You will be able to initially discern IDs used on the frequency and the signal strength (even if approximate) of the stations on the net. You will also know what they are saying if it's in a language you can understand, although you might get a little tripped-up on any specialized jargon. Log it all down. Eventually you'll also be able to recognize the voices of the various people on the frequency, and match them to IDs. The signal strength of each user will tell you how approximately how far away they are from your location, and whether they are base or mobile/portable stations. Consistent signal strength will indicate a base station or repeater. Mobile and portable stations will have varying signal strengths and often mobile flutter on their signal.
When listening to an unid with the intent of identifying it, two things you should listen for are locations, and specialized trade jargon. They can be cross-referenced to assist in identifying the user. Street maps of your nearby locales are good reference to have. I don't advocate call chasing , going to the site of an incident that you've heard on your scanner. This can be dangerous, and complicates matters for public safety personnel who are working the incident. If, however, you've determined you are listening to an obviously civilian unid on a trunked system or community repeater who was just sent on a service call to a location that's a few blocks away from you, it would be a different matter. It would be worthwhile to take the dog for a quick walk to see whom you are listening to. On another note, information you discover on community repeaters or trunked systems is transitory in nature. The talkgroup or PL may belong to a different business next month.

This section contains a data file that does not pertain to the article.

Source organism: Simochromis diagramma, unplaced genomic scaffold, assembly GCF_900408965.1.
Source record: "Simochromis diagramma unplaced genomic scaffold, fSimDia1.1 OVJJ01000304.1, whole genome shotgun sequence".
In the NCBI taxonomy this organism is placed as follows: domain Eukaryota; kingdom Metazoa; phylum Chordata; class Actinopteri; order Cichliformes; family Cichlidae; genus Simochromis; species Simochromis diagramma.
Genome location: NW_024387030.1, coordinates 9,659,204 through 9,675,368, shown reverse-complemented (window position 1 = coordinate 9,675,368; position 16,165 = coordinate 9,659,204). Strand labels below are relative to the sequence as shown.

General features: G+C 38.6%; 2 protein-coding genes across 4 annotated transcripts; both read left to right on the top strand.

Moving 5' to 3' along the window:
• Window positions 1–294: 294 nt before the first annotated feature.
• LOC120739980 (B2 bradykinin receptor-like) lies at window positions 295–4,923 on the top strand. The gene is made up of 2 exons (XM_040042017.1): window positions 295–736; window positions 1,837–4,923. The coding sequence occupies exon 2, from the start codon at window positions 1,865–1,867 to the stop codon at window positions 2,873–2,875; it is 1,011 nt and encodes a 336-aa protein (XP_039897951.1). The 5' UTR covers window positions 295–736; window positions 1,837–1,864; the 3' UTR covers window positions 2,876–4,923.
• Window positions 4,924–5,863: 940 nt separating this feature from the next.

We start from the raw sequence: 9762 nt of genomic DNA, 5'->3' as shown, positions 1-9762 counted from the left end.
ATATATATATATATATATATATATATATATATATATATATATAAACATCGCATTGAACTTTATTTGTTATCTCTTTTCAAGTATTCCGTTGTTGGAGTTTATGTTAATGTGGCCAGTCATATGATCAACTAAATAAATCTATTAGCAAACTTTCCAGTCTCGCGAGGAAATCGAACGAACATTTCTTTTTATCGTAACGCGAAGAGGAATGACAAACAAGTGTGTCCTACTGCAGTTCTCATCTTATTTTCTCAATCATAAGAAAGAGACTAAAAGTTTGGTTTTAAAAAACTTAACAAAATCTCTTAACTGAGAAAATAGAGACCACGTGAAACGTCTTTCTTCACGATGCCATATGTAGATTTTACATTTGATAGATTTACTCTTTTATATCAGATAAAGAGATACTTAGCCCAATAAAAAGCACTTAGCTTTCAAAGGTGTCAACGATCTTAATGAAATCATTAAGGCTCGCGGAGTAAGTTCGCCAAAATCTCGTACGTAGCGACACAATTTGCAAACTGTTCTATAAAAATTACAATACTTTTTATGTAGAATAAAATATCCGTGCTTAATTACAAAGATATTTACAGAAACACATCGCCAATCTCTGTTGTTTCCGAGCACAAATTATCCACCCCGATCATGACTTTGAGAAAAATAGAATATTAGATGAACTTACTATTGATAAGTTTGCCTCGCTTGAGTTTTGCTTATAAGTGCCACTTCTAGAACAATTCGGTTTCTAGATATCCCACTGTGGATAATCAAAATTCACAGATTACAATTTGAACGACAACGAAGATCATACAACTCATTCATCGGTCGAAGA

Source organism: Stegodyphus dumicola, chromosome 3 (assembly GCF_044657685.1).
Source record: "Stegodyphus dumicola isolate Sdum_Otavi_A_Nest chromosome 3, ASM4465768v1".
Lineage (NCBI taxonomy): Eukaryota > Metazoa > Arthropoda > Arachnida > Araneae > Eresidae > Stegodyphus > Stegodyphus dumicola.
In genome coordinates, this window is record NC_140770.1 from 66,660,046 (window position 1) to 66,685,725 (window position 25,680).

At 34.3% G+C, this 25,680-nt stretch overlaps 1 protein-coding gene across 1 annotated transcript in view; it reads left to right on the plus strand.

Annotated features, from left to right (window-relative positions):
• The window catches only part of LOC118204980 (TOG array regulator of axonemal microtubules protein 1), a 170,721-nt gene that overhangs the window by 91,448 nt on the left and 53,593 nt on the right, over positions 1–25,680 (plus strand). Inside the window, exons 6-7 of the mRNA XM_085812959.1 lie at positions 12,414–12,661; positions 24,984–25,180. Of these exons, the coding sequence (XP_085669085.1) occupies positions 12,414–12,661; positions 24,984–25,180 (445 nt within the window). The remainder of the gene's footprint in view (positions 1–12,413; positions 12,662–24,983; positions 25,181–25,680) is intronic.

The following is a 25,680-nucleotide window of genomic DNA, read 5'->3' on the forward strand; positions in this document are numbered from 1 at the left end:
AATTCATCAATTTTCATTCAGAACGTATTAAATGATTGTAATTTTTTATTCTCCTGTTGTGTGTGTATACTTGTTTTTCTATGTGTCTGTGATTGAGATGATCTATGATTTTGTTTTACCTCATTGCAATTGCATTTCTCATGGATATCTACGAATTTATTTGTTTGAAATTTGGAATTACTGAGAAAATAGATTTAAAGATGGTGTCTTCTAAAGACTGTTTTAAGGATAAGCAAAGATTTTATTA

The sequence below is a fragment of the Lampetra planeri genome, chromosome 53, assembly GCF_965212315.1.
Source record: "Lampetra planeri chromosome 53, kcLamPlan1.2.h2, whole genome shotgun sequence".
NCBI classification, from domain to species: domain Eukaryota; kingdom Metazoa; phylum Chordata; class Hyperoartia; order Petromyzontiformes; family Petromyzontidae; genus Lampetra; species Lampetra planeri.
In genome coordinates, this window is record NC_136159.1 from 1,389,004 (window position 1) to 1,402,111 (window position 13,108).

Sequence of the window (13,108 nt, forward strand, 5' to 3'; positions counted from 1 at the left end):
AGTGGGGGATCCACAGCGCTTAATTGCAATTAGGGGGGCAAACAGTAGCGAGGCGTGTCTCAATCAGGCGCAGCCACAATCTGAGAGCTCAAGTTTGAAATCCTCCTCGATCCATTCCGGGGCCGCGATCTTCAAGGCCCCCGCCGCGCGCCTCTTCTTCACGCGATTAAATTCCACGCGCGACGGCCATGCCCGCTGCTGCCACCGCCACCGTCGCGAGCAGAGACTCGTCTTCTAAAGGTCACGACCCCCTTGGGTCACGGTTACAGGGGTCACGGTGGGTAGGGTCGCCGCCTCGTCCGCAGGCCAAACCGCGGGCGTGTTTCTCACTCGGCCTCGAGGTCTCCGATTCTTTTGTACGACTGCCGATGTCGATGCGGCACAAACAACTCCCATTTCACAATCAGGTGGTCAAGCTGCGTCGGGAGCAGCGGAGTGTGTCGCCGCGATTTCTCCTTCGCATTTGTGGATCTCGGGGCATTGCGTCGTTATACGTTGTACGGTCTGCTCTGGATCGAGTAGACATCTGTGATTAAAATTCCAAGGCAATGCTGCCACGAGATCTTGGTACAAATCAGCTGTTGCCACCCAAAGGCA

If you listen long enough and pay attention to the communications you are receiving, you will identify the user. The amount of time will vary with the nature of the user, and how often they are on the air. Once you identify the user, the rest is up to you. You can become quite intimate with the operations of a business by monitoring their communications. Monitoring local public safety communications will often give you a better handle on what's going on in your community than the local newspaper. The possibilities are endless. As an intellectual exercise your SIGINT endeavors will be delving into such diverse areas as electronics, geography, sociology, research skills, and current events. At any rate, SIGINT analysis is far better a pastime than sitting in front of the television.
(although having CNN running in the background while you're working on something is a good idea). Chances are, you'll have some questions regarding communications systems or activities in your locale that could be answered by using SIGINT analysis. Some questions that might come to mind are:
Who are the users of local community repeaters and SMR systems? What are high crime areas in my community?
What are the most common crimes in my community? What is the reliability of the local utility infrastructure (electrical, telephone, CATV, gas)? x is obviously employing radio communications, but no license is listed for them. What's their frequency? What frequencies and /or radio systems are the local public safety agencies using other than their publicly listed ones?